Getting financial product design right is not easy and has not always been done well by institutions, Peter Labrie, head of Colonial First State’s investment, managed accounts and product strategy, has told an audience of researchers.

“We haven’t always [got it right], I think, and as the industry continues to evolve we’ll get better,” Labrie admitted recently during a panel discussion at Professional Planner’s Researcher Forum in Sydney.

In his talk, Labrie lifted the bonnet on the process the institution uses to design and create new funds for the adviser market.

Sulieman Ravell, a director at Nevill Ward Advice and also on the panel, stressed that while “you couldn’t get it right all the time”, it should be remembered that from a client’s perspective “we are all accountable”.

“There are implications to the end user,” Ravell said. “I wouldn’t be surprised if people started pointing the finger back up the chain.”

He highlighted that advisers, funds researchers and the product issuers themselves all needed to take responsibility to ensure financial products are properly understood and that they performed the way they’re supposed to.

CFS’s Labrie described the process of product design as “a customer-centric design principle”.

It all starts with demand

The first consideration of product design from the institution’s perspective was desirability, Labrie noted.

“Is it [aiming to] fill a need in the market that currently doesn’t exist?” Labrie asked, before offering the example of a managed volatility offer that provides “equity-like returns but lower risk as people reach retirement.”

The second consideration, Labrie said, was feasibility, which centred around the product manufacturers’ ability to offer and administer the product.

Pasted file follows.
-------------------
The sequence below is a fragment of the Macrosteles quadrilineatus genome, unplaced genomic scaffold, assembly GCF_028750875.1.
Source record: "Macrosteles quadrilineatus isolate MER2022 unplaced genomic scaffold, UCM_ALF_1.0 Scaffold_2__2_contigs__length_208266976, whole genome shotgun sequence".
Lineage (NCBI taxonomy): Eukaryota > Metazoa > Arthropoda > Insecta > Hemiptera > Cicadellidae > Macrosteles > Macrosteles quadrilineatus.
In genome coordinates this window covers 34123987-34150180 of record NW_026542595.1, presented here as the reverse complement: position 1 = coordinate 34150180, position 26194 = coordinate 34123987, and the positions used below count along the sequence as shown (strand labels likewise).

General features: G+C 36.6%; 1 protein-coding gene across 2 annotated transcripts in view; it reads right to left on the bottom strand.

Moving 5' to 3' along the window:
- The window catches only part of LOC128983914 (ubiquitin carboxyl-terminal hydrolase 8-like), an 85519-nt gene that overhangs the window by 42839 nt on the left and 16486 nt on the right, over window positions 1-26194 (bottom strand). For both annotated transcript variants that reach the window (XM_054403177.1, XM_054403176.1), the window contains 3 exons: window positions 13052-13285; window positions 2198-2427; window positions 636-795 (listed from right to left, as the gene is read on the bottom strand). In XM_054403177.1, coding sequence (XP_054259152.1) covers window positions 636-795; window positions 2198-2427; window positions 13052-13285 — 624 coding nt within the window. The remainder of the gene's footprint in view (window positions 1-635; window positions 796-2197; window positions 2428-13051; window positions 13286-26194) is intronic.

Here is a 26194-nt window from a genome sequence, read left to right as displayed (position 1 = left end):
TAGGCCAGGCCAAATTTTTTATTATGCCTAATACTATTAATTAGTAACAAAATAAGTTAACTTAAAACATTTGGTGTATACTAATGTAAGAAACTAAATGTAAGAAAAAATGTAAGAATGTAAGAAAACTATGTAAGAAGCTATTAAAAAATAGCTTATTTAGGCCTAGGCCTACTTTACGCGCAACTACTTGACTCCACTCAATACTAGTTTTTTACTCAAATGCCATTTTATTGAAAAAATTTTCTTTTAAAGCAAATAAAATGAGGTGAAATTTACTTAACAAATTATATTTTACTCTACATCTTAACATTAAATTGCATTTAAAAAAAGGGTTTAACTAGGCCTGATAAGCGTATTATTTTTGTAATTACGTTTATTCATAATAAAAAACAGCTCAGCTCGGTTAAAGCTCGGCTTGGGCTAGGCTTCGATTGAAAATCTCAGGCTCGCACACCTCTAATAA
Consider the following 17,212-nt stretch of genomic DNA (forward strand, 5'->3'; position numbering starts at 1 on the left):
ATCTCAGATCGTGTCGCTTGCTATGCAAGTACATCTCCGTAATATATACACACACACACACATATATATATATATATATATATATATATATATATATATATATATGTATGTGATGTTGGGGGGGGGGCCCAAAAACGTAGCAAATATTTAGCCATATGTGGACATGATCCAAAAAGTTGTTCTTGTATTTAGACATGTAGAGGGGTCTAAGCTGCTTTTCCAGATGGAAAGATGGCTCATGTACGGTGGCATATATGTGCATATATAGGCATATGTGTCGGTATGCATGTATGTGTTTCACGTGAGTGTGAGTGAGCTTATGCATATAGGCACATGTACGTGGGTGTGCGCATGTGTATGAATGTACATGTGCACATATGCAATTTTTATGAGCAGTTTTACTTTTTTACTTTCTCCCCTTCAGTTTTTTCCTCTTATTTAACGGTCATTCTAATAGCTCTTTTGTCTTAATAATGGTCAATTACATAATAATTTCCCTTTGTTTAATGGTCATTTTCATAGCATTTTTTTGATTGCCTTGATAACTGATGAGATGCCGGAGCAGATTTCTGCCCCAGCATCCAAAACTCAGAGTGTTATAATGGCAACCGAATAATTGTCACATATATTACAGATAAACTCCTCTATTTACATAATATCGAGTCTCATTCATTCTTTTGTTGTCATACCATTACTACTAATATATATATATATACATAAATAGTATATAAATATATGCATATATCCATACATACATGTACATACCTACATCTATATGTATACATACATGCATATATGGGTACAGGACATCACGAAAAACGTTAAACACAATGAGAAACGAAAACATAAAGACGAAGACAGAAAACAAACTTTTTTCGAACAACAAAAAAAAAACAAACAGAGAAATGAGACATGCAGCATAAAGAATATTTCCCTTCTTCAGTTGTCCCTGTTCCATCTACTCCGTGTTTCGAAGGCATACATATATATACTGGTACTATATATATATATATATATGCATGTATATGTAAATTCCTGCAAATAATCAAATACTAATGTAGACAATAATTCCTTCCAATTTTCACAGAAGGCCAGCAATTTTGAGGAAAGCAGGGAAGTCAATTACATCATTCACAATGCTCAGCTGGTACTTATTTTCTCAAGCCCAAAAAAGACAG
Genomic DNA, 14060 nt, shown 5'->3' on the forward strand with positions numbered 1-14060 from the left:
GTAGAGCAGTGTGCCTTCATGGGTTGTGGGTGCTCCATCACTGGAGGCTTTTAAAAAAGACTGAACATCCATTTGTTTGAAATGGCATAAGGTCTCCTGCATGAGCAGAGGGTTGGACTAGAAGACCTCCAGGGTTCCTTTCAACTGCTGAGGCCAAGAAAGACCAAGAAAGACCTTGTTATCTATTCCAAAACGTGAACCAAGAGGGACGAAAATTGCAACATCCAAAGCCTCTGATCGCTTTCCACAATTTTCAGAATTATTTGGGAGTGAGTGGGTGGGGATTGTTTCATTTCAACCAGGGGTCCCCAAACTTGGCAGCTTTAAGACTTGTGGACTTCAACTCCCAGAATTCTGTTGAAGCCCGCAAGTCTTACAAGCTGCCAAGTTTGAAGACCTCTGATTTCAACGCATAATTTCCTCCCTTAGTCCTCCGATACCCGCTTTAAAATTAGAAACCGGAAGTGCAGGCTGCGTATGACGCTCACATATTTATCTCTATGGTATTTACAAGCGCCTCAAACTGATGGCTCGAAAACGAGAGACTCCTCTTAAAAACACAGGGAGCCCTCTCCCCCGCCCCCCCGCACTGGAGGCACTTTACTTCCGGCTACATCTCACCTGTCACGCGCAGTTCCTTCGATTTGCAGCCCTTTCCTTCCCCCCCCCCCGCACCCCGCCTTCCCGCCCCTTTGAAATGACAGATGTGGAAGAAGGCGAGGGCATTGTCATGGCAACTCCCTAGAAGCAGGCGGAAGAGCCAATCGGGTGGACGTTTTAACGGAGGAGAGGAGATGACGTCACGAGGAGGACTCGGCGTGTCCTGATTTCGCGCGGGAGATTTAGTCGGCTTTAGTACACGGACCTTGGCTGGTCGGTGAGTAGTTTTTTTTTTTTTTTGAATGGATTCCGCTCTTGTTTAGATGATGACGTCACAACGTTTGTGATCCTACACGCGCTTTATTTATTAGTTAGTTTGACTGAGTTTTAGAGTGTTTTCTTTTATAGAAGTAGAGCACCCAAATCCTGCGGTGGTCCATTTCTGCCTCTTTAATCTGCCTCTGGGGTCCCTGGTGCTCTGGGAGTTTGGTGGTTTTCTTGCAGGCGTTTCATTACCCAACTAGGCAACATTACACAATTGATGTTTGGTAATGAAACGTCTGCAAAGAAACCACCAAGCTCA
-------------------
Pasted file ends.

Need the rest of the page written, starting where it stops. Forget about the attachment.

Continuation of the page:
“For example, if you’re looking at providing an ETF, you need to have specialist skills such as market-making and those sorts of things which you may not have at the moment,” he said. “How is this product likely to be rated? If you don’t get the necessary traction in the research space, you’re not going to get any flows.”

Despite the fact most new offerings coming to market are in listed products, Labrie highlighted the majority of inflows still end up in traditional managed funds structures.

The third consideration for product manufacturers is viability, or the economics of the offer. Here, a series of questions need to be asked, Labrie said.

“What are the cost involved in taking it to market, and what are the risks involved? What’s the ultimate price going to look like, and is that going to be competitive in the marketplace?

“And you also have to look at whether it’s consistent with the way that you’re positioning your business values and the direction of the business,” Labrie continued. “If you’re signing up to things like principles of responsible investing, then there’s no point launching a seven deadly sins fund, for example.”

Getting it right is not easy, Labrie admits. Like most providers, he says, CFS doesn’t get it right every time.

Bronwen Moncrieff, general manager and head of research at Zenith Partners, defended the role of ratings agencies in product awareness.

“We put our name on the report and we’re responsible for that,” Moncrieff said. “And in terms of ongoing monitoring, we sit down monthly and quarterly.”

Ravell brought up two examples of collapsed funds ­– Astarra and Basis Capital, both highly rated funds in their day which subsequently collapsed ­– to illustrate where a lack of diligence from researchers, advisers and ratings agencies could lead.

 

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Tahn Sharpe is a Sydney-based financial services journalist with a background in financial planning. He writes on advice, superannuation, investment, banking and insurance issues, is a certified SMSF Adviser and holds an Advanced Diploma of Financial Planning.